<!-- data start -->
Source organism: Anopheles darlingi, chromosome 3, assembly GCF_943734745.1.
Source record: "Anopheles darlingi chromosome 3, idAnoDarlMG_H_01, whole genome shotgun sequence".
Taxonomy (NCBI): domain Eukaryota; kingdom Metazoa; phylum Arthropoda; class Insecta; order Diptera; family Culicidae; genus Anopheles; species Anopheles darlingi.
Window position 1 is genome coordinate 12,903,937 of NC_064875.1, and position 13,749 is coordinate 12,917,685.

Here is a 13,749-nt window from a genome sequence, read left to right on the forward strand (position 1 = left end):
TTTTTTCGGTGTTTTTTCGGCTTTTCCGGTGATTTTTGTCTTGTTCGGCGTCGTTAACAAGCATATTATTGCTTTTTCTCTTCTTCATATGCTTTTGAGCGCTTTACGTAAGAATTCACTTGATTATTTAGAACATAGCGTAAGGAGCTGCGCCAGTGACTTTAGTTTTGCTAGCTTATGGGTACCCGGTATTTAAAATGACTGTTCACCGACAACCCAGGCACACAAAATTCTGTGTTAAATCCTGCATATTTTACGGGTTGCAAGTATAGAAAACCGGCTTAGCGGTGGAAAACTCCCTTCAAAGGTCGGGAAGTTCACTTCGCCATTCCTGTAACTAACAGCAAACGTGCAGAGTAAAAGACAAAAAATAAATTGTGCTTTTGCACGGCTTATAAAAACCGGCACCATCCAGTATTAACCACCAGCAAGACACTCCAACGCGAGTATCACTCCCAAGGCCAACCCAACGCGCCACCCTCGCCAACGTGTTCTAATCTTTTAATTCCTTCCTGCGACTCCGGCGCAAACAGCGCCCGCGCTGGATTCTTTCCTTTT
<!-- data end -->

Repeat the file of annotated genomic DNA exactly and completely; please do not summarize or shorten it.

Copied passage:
Source organism: Anopheles darlingi, chromosome 3, assembly GCF_943734745.1.
Source record: "Anopheles darlingi chromosome 3, idAnoDarlMG_H_01, whole genome shotgun sequence".
Taxonomy (NCBI): domain Eukaryota; kingdom Metazoa; phylum Arthropoda; class Insecta; order Diptera; family Culicidae; genus Anopheles; species Anopheles darlingi.
Window position 1 is genome coordinate 12,903,937 of NC_064875.1, and position 13,749 is coordinate 12,917,685.

Here is a 13,749-nt window from a genome sequence, read left to right on the forward strand (position 1 = left end):
TTTTTTCGGTGTTTTTTCGGCTTTTCCGGTGATTTTTGTCTTGTTCGGCGTCGTTAACAAGCATATTATTGCTTTTTCTCTTCTTCATATGCTTTTGAGCGCTTTACGTAAGAATTCACTTGATTATTTAGAACATAGCGTAAGGAGCTGCGCCAGTGACTTTAGTTTTGCTAGCTTATGGGTACCCGGTATTTAAAATGACTGTTCACCGACAACCCAGGCACACAAAATTCTGTGTTAAATCCTGCATATTTTACGGGTTGCAAGTATAGAAAACCGGCTTAGCGGTGGAAAACTCCCTTCAAAGGTCGGGAAGTTCACTTCGCCATTCCTGTAACTAACAGCAAACGTGCAGAGTAAAAGACAAAAAATAAATTGTGCTTTTGCACGGCTTATAAAAACCGGCACCATCCAGTATTAACCACCAGCAAGACACTCCAACGCGAGTATCACTCCCAAGGCCAACCCAACGCGCCACCCTCGCCAACGTGTTCTAATCTTTTAATTCCTTCCTGCGACTCCGGCGCAAACAGCGCCCGCGCTGGATTCTTTCCTTTT